Cavitation erosion corrosion occurs due to the formation and collapse of bubbles in fluid near the metallic surface. When a metal surface is subjected to high speed fluid flow sudden changes of liquid speed cause changes in the local vapour pressure which induces the formation and collapse of bubbles. The collapse of the bubbles generates shockwaves, which impact on the metal surface and leads to fatigue damage. LSM has been used on several types of stainless steels to improve the resistance to this form of corrosion [18-20]. The response of different alloys varies for example S31603 shows improved performance while S32760 and S30400 showed a decrease in the cavitation erosion corrosion performance. The decrease in performance for the two alloys was attributed to increased levels of twining in the two alloys. For martensitic stainless steel S42000 the cavitation erosion corrosion performance was improved through increased levels of retained austenite, which for this alloy is highly transformable. The stresses of the cavitation process are absorbed more readily due to the stress inducing a transformation of the retained austenite, hence increasing the resistance of the material to this form of corrosion.

3.1.3. Stress corrosion cracking

Stress corrosion cracking (SCC) is a form of cracking where an applied stress or residual stress in a component in combination with a corrosive environment acts to accelerate crack growth of the component. LSM has been conducted on AA 7075 in two separate studies [21, 22] to counteract this effect. Both studies found that the homogeneous refined microstructure produced by LSM delayed the onset of SCC when compared to the untreated material. Electrochemical impedance measurements showed that the film resistance was higher than that of the untreated material and provided an effective barrier to corrosion attack. It was also found that a nitrogen atmosphere during processing forms AlN phase which improves the corrosion resistance of the film further.

3.2. Laser surface alloying

Laser surface alloying (LSA) is where a preplaced powder is melted with the substrate to form a layer with a combined composition. The high cooling rates associated with the process novel microstructures are formed, which can exhibit improved corrosion performance. Like for LSM, process parameters are dependent on the thermo-physical properties of the substrate and alloying material as well as the processing speed. The level of dilution plays a big role in the composition of the melted layer, which in turn can have a dramatic effect on the microstructure produced. There are several techniques for preplacing the alloying element(s), the powder can be combined with a polymer to form a paste, which is then smeared onto the surface to be alloyed. Flame spray is another method to preplace the powder as is hot dipping.

One avenue to improve the corrosion performance using LSA is to alloy with an element, which forms a strong passivation film. For example, alloying AA7175 with chromium to improve its crevice corrosion performance [23], the alloying of ductile iron with copper [24] and the alloying of copper with titanium[25]. Another method is to alloy to form an intermetallic with alloying elements that exhibit good corrosion performance such as the alloying of steels with aluminium to form iron aluminides [26]. The area that has received the most attention is alloying to improve the cavitation corrosion properties. LSA is ideal for this application because not only can the corrosion resistance of the surface be improved by alloying but the hardness of the surface can be improved as well, which are both properties required of a cavitation corrosion resistant material. Aluminized steel prepared by LSA showed a 17 fold increase in the cavitation corrosion resistance [27]. The high hardness of the intermetallic layer and the shift in the pitting potential to a more noble level was used to explain the dramatic increase. Ni-Cr-Si-B alloy was LSAed with brass for improved cavitation corrosion[28]. Variations in the power density during processing influence the cavitation corrosion behaviour and it was found that it was a compromise between cavitation erosion performance and corrosion, the harder layers exhibited improve cavitation corrosion and while the corrosion is improved by a more homogeneous microstructure. A substantial investigation into LSA of stainless steel has been conducted by Kwok et al [29]. UNS S31603 was alloyed with Co, Ni, Mn, C, Cr, Mo, Si. As would be expected a vast variety of microstructures were produced and were interpreted with reference to the appropriate phase diagrams. Essentially the layers alloyed with Co, Ni, Mn, C contained austenite as the main phase while alloying with Cr and Mo resulted in ferrite. While the corrosion was improved in some cases, there was no underlying trend between the different alloying elements. This highlights the complexity of the microstructural formation in LSA and its dependence on process parameters.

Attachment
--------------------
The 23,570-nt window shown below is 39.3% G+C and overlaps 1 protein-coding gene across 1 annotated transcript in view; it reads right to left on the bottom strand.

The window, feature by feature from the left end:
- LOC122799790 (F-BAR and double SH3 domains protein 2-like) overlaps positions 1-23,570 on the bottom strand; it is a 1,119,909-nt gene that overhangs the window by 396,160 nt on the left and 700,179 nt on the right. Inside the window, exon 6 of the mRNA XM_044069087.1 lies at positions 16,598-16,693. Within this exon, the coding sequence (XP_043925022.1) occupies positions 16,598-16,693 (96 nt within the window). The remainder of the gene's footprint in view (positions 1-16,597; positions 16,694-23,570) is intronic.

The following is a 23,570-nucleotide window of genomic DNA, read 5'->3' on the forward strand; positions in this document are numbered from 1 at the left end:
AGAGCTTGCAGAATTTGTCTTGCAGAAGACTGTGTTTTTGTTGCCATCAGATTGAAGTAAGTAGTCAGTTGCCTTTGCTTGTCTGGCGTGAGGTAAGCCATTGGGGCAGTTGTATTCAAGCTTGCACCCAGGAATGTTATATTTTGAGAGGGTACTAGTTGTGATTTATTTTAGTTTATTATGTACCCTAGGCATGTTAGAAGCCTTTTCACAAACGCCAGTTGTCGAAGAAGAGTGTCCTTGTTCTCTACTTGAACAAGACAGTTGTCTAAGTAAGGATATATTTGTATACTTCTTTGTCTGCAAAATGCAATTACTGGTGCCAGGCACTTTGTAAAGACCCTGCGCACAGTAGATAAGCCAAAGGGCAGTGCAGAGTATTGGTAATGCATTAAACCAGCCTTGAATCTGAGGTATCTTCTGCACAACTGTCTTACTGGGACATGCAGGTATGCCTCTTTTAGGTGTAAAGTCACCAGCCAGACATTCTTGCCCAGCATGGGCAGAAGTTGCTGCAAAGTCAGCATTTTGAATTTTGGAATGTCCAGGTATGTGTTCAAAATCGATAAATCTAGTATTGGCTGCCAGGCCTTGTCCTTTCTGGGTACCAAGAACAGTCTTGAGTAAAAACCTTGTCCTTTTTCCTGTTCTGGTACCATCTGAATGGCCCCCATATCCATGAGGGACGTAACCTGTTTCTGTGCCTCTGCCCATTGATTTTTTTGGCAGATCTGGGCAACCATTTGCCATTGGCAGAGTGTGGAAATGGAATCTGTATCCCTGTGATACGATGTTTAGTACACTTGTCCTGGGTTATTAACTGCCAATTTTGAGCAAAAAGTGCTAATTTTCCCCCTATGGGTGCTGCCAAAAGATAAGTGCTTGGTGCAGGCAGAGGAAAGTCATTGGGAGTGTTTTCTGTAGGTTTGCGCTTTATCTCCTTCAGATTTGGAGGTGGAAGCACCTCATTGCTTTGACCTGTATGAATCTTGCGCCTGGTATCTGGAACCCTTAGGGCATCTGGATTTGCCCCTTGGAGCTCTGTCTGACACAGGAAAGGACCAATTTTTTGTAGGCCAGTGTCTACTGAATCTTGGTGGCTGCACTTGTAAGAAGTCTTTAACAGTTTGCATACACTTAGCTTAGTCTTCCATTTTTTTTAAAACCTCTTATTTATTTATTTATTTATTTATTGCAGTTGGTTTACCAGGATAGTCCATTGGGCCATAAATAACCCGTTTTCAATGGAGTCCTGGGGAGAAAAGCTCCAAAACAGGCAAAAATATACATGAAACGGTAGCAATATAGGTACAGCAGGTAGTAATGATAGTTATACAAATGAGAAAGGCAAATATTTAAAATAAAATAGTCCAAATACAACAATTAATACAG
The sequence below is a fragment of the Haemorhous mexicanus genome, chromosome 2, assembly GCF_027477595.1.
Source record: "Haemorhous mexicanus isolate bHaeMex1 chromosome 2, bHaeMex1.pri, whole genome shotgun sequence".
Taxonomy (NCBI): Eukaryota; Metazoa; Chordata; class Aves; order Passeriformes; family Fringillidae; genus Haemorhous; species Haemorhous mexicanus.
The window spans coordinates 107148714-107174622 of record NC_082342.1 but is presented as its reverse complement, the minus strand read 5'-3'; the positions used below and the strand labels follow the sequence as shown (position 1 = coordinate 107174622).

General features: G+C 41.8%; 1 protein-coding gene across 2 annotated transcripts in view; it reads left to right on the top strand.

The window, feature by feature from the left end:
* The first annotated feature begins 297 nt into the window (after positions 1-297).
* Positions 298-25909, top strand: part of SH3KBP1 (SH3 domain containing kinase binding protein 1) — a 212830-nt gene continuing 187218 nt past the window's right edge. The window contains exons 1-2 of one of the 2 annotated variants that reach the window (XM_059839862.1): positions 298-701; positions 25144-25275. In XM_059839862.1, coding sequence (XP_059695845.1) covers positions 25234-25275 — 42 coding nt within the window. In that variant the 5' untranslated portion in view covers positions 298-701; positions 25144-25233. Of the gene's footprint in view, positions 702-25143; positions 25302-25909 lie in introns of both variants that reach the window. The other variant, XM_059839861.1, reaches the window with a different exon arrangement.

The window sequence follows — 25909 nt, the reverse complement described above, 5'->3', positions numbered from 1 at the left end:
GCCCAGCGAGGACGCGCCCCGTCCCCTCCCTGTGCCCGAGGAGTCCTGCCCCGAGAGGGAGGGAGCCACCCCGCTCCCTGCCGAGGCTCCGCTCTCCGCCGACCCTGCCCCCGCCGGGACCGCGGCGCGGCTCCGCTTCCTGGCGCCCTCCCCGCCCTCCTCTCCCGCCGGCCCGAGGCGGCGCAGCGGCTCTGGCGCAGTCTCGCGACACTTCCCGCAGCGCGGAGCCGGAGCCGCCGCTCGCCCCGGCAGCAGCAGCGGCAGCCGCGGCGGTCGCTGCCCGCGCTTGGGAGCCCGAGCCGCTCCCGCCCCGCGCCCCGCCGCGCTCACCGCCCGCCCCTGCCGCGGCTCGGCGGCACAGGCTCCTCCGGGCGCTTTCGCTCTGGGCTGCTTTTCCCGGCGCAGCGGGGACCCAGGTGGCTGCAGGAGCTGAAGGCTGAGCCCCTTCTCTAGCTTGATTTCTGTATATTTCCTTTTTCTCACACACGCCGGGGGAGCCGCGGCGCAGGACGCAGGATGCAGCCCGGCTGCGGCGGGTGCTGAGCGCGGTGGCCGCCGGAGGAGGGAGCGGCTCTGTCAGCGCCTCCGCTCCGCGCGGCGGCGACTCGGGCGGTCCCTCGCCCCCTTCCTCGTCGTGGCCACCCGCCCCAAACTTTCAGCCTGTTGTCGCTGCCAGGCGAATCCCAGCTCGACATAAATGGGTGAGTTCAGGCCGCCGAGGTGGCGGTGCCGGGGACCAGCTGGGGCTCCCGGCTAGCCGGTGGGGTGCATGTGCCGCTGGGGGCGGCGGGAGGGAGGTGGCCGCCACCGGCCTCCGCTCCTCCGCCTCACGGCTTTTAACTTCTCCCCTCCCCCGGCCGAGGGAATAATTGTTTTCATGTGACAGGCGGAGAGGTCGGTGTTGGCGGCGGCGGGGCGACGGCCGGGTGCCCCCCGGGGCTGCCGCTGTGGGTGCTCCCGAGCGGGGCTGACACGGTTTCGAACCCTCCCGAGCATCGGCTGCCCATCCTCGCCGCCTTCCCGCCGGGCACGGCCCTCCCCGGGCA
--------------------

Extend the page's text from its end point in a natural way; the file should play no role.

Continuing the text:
3.3. Laser cladding

Laser cladding (LC) is a process where a new layer is created on the surface of a metal/alloy. A traversing laser is used to heat the substrate and form a molten pool. Into the pool either a wire or a powder is blown of a desired composition, which then melts and then quickly solidifies when past the laser beam, forming a new layer. The spot size of the laser, the traversing speed, the powder feed rate and power of the laser influences the resulting clad layer. By cladding materials that exhibit good corrosion performance the corrosion performance of a component can be increased.